Colombia, Places, South America, Travel Tips
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Love in the Time of Cartagena

I approach the customs official at the US security gate in Edmonton and hand him my three boarding passes and the lovely security slip featuring the image of my 6 AM happy face.

“Final destination?” he asks.

“Cartagena, Colombia,” I reply.

“Are you travelling alone?”

“Yes.”

He raises an eyebrow. “Are you meeting anyone while you’re down there?”

Well, yes.  A friend of a friend of mine was set to be in Cartagena at the same time, and my partner would be meeting me in Medellin a week later.  To keep things simple and not get questioned about meeting up with drug cartels, I reply, “No.”

His brow furrows.  “You’re going to Cartagena, Colombia by YOURSELF?”

“Yes,” I reply firmly.

He lets out an exasperated sigh.  “Good luck.”

Armed with only a plethora of pre-reading as the booky planner I am and a monstrous backpack that weighs way more than it should, I chose to take his words as a gesture of good will and not that of condescension.

Cartagena, Colombia was the first stop of my five month predominantly solo adventure in South America.  It’s Colombia’s second oldest city, after Santa Marta.  The wonderfully-preserved colonial old city is a UNESCO World Heritage Site.  It has a complicated history of slavery, Spanish Inquisition, and piracy, on top of two separate fights for independence from Spain, the heroism of which led to its nickname within Colombia as “La Heroica.”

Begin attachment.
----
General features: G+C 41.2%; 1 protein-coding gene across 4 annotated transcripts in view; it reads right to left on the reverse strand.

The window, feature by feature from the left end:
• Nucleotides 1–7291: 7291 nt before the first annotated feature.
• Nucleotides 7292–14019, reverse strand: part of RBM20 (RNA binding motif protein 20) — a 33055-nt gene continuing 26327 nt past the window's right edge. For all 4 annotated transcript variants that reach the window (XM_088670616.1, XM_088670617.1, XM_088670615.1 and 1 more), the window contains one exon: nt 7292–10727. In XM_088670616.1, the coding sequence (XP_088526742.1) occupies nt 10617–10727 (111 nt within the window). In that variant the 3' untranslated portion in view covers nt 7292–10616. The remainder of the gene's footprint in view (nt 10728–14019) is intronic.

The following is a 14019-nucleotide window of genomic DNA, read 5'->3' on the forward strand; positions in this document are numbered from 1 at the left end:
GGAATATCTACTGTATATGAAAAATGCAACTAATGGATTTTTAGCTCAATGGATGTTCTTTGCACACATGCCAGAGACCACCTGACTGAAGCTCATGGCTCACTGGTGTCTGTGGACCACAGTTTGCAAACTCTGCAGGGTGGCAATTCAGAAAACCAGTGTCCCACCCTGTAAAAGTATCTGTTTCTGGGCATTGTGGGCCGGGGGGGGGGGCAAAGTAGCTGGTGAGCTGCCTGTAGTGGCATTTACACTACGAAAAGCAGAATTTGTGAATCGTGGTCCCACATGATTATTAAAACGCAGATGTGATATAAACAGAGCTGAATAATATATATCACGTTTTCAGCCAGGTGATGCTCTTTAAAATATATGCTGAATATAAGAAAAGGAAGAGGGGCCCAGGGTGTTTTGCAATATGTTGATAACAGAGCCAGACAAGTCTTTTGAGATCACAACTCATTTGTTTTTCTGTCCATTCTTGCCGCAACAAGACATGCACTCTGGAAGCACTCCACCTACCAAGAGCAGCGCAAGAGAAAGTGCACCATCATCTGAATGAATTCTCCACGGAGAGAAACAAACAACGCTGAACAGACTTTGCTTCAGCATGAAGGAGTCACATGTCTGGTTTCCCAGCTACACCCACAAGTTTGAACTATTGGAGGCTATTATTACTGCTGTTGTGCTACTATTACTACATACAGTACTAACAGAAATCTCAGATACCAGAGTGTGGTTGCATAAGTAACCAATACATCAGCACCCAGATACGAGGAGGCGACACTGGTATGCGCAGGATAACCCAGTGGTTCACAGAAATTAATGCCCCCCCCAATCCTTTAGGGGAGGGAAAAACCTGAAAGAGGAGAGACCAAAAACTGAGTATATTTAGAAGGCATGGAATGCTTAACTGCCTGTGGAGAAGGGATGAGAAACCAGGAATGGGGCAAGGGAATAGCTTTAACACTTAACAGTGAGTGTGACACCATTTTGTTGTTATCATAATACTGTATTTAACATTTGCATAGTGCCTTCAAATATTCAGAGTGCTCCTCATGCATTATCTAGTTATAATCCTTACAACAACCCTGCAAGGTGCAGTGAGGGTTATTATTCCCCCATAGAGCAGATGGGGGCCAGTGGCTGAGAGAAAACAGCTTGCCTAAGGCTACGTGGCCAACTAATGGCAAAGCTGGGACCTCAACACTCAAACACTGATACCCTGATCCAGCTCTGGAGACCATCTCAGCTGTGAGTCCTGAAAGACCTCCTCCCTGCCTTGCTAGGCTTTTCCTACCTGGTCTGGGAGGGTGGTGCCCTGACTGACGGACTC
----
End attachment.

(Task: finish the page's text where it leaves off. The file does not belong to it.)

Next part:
The 90% humidity and 38 Celsius heat posed a serious handicap to a Northern Canadian like myself.  Determined to begin my trip with some excitement, I found something, rather, someone, to frame my first day: Gabriel García Márquez.

The home of Marquez - more modern in appearance than its neighbours.

The home of Marquez – more modern in appearance than its neighbours.

A quick google map search revealed that the Cartagena home where Márquez only spent some of his time was a five minute walk from my hostel.  You can’t go inside – I’m sure his death is still too recent to have a full interpretive centre dedicated to the Nobel Prize-winning author.

Márquez’s Love in the Time of Cholera, though the primary location is never stated, is said to take place in Cartagena.  At the very least, it was inspired by Cartagena – this was the place where Márquez dreamed; perhaps, even where Márquez’s version of magical realism was invented.

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The old, colourful streets – and characters – of Cartagena. On the left are two “Palanqueras” – Cartagena fruit ladies.

I registered to take a walking tour with a group called Context Travel, a tour led by a historian and which focused primarily on Márquez and his work.  Unfortunately, they didn’t receive enough registrants for the time I selected and I’m on too much of a budget to pay for a private tour, so I had to make do with a combination of imagination and what I learned from the internet.

Cartagena is a city steeped in mythology.  On my free walking tour, I learned about India Catalina, an indigenous woman kidnapped by the Spanish to work as a translator, whose image is now used for the Colombian version of the Academy Awards for film.  Pedro Romero, a major protagonist in the fight for Cartagena’s independence, is idolized in the form of street art in the Getsemani neighbourhood, but no one knows what he looks like so his image takes many forms.